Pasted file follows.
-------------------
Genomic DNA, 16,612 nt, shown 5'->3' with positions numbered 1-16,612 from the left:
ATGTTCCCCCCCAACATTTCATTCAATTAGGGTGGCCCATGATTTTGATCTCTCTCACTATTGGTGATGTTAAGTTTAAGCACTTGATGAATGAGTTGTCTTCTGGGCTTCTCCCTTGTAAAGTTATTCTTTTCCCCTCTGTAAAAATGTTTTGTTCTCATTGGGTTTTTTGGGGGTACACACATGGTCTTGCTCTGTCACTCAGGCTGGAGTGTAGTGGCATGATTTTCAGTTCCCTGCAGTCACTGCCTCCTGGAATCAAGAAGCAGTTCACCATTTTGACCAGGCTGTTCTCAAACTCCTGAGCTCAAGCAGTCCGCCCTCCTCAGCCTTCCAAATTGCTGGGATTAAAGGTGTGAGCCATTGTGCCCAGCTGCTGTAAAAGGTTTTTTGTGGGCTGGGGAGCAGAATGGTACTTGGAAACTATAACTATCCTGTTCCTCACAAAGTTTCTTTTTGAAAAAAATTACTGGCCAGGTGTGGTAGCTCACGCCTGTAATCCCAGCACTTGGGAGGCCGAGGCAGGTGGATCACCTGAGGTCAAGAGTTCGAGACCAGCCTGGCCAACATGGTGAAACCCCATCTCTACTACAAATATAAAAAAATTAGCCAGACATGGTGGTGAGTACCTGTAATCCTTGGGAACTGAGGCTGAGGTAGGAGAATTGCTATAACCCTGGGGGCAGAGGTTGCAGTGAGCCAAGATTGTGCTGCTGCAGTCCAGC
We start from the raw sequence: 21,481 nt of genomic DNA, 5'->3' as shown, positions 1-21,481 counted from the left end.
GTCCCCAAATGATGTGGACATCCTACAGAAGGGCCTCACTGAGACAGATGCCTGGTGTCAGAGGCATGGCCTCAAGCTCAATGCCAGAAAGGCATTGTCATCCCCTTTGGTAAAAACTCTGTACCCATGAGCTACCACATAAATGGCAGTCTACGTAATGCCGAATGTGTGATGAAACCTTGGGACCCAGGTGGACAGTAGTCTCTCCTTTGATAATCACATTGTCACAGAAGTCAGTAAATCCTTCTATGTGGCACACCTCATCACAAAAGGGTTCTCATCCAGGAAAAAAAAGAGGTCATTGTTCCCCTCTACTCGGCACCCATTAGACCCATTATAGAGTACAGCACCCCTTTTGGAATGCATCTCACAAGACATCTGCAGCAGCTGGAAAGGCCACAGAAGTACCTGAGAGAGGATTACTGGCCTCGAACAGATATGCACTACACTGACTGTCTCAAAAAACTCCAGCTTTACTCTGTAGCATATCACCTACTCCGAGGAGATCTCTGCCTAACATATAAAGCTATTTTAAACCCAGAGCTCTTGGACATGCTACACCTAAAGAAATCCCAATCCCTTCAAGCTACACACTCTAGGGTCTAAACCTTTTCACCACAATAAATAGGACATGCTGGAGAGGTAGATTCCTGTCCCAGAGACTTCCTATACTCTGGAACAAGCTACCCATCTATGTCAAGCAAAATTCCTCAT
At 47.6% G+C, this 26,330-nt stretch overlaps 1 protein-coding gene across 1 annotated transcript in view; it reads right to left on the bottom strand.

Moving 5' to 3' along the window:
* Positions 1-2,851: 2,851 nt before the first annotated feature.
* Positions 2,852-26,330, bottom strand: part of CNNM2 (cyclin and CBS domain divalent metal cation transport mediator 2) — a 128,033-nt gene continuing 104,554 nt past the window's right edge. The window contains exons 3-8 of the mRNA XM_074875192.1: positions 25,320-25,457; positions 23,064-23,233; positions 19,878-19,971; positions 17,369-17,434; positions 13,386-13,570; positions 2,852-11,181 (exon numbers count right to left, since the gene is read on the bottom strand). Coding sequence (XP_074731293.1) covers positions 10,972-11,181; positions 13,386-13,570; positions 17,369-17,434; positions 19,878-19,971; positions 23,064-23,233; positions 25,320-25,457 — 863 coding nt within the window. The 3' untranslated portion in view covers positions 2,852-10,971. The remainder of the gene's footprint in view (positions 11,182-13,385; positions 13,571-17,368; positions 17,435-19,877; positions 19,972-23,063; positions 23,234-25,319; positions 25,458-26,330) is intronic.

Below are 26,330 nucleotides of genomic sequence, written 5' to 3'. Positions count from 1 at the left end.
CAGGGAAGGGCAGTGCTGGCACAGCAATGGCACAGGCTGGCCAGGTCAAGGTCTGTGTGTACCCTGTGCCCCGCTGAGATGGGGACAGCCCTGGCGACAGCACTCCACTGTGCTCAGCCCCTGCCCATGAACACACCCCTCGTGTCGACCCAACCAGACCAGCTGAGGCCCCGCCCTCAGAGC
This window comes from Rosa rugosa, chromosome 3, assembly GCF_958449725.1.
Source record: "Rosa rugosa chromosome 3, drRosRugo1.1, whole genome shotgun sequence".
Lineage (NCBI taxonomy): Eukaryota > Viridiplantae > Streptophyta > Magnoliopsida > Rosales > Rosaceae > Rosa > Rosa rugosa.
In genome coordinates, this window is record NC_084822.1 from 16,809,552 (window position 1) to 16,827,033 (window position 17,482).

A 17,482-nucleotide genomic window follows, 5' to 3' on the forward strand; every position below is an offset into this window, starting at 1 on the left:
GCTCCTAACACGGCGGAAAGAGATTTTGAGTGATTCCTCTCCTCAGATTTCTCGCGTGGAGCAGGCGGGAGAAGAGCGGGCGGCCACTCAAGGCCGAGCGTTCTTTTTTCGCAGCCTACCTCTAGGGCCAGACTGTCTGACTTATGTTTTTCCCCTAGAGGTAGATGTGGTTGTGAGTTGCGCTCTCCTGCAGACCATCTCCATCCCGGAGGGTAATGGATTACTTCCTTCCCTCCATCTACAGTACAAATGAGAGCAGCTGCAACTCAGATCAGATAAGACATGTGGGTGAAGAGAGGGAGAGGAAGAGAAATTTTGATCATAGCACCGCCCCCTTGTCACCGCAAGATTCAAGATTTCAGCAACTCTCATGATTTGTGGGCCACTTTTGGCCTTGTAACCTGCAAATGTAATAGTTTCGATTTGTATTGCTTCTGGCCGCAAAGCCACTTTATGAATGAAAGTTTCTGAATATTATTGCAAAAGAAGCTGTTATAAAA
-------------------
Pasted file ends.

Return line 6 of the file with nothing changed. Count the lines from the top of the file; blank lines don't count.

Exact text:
Moving 5' to 3' along the window: